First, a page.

Attention Deficit Hyperactivity Disorder (ADHD) and Attention Deficit Disorder (ADD)
Attention Deficit Hyperactivity Disorder (ADHD)
They were sympathetic that some things were difficult for Josh. They understood that he wasn’t being purposefully lazy or disrespectful , but they still held high expectations for him. Joni Poff, mother of a student with ADHD, on his teachers.
In an article by Jean Crockett in Daniel P. Halligan and James M. Kauffman, Exceptional Learners (9th edn), Allyn & Bacon Publishers: Boston, MA (2003)
The behaviour of students with ADHD is characterised by poor sustained attention, impaired impulse control, an inability to delay gratification and excessive task-irrelevant activity. Students may often fidget with their hands or feet, appear restless, leave their seat in the classroom or in other situations in which remaining seated is expected, may run about or climb excessively in situations where it is inappropriate, have difficulty playing or engaging in leisure activities quietly and may often talk excessively.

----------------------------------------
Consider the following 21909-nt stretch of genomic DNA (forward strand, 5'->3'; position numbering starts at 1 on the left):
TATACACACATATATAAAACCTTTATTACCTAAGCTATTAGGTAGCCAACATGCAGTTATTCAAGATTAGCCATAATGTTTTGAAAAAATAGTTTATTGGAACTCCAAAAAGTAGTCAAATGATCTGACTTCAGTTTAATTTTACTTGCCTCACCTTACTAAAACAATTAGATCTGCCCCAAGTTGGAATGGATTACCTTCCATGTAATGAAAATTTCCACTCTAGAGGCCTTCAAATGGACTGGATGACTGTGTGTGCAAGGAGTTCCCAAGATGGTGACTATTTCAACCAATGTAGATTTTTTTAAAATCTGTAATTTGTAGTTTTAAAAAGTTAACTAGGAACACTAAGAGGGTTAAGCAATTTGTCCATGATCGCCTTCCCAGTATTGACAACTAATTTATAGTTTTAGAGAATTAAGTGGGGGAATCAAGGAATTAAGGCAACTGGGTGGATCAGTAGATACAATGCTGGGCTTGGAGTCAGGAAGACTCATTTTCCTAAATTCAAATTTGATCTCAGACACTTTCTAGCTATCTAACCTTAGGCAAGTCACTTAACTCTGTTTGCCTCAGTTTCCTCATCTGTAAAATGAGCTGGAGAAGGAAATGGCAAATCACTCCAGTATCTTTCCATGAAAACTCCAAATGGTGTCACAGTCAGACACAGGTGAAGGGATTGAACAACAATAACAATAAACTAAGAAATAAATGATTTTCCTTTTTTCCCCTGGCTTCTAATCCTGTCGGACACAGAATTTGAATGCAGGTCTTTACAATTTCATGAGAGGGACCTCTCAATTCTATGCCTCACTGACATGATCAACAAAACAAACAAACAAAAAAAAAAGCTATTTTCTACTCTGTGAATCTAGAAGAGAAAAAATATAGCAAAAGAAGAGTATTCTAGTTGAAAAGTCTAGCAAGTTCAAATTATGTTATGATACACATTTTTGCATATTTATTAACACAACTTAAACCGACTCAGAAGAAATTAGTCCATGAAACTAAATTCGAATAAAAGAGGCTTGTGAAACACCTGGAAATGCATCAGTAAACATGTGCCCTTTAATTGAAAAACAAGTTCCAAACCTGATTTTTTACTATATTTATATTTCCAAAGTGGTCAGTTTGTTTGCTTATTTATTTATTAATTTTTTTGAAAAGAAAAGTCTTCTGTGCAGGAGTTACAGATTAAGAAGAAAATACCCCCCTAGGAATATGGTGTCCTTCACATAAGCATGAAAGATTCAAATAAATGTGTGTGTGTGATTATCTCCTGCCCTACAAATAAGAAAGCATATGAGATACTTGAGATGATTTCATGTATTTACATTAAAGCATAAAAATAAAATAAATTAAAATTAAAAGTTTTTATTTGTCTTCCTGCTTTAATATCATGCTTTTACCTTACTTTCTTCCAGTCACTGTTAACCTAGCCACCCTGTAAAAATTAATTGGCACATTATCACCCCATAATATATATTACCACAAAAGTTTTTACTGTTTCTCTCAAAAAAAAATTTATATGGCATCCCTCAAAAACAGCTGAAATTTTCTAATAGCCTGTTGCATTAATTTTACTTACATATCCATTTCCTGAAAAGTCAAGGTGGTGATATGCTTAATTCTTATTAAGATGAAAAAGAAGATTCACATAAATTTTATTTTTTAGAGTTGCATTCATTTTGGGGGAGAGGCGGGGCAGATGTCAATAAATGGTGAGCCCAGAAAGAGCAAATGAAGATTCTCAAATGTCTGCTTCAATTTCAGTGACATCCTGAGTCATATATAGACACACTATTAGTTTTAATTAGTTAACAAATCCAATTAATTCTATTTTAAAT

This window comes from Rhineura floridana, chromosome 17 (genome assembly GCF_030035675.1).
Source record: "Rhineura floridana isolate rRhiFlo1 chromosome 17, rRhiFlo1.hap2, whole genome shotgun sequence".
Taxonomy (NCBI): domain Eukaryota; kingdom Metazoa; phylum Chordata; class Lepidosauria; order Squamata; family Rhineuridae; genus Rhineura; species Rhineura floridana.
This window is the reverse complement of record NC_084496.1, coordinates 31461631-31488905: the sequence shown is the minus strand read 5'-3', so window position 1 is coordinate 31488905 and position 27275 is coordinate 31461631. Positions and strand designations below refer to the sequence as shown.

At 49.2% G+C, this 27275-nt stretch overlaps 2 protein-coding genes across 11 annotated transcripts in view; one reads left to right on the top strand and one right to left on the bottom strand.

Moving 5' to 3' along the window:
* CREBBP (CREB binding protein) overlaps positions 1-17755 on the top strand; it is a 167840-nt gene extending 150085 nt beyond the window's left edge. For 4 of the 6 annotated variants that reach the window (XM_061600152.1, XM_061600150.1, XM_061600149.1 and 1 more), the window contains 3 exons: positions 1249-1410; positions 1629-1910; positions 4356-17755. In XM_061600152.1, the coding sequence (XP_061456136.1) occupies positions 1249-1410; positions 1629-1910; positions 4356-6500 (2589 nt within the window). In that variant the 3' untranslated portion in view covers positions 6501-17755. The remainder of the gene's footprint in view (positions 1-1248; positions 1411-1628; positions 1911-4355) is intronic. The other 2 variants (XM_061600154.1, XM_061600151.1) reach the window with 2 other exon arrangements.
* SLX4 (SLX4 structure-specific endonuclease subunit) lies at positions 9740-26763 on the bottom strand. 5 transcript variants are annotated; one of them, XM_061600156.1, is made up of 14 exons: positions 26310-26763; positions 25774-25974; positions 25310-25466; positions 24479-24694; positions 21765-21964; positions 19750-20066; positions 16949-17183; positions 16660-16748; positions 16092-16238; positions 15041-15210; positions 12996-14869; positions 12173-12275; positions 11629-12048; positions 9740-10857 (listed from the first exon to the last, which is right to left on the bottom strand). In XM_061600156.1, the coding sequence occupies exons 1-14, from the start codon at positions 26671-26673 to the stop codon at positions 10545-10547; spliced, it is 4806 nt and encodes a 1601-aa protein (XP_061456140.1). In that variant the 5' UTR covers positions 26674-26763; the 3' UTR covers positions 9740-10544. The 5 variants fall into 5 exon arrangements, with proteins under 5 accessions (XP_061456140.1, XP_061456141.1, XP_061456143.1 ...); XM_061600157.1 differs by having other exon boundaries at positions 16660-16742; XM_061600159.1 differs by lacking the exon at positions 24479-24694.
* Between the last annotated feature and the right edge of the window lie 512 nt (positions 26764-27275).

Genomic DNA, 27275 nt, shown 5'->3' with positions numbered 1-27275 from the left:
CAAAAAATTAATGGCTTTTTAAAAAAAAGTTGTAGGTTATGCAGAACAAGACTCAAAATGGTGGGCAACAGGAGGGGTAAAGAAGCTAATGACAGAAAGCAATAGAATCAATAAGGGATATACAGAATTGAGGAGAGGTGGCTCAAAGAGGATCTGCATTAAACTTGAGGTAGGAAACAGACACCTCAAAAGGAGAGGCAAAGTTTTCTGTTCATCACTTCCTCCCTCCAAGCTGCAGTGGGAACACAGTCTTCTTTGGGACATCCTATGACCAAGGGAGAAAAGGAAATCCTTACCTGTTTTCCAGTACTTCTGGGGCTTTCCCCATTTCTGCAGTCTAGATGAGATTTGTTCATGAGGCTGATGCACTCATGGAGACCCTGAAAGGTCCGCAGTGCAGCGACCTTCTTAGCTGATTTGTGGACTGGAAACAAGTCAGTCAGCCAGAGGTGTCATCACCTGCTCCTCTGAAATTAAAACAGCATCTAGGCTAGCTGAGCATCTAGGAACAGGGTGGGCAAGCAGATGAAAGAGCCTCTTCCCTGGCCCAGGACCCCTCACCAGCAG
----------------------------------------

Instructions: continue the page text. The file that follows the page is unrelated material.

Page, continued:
Students with ADHD find it difficult to plan and control their behaviour. They often seem unaware of danger and have a tendency to rush into things. They also find listening to, remembering and following through on instructions difficult and fail to finish school work. Students are often reluctant to engage in activities that require prolonged effort, are easily distracted by extraneous stimuli and often have difficulty organising materials required for participating in learning tasks. Students with ADHD have difficulty with sustained play and are often disliked by their peers because of their aggression, impulsiveness and inability to take responsibility for their actions.
The incidence of symptoms tends to decline in adolescence and adulthood but the disorder persists. Students with ADHD are often on medical treatment to mitigate the impact of the disorder on their daily lives.
Attention Deficit Disorder (ADD)
ADD is described as ADHD without the hyperactivity and is characterised by excessive daydreaming, frequent staring, cognitive sluggishness, lethargy, confusion, memory problems and social reticence. Student often blurt out answers before questions have been completed, have problems awaiting their turn and may frequently and unwittingly interrupt or intrude on others.